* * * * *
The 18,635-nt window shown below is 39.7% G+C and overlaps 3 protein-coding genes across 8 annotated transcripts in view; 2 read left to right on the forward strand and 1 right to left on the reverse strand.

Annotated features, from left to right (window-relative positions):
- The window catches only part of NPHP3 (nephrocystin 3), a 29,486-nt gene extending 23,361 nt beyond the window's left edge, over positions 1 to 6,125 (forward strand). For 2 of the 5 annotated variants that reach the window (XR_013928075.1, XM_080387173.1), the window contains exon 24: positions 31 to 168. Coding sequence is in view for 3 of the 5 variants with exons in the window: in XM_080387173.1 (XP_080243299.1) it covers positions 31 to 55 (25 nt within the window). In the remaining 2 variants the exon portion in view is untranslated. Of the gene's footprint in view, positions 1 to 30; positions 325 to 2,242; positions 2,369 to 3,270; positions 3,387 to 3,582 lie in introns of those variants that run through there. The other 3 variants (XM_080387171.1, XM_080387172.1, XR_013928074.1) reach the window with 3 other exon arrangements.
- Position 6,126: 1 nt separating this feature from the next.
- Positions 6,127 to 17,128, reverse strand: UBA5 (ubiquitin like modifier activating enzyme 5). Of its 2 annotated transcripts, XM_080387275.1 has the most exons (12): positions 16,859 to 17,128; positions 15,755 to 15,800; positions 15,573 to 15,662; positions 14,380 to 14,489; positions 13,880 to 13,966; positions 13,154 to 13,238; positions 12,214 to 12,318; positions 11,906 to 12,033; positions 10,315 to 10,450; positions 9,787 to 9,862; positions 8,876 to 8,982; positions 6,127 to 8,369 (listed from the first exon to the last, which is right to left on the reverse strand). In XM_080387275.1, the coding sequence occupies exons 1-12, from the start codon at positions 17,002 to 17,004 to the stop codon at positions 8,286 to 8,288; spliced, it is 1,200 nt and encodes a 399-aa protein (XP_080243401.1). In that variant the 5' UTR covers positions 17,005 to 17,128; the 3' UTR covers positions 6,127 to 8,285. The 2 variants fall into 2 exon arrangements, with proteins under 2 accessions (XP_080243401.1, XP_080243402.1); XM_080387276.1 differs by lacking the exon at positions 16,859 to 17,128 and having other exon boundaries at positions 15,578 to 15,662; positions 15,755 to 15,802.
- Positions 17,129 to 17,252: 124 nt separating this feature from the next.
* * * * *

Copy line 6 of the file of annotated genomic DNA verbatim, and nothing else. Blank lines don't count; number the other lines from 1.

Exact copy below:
- Positions 17,129 to 17,252: 124 nt separating this feature from the next.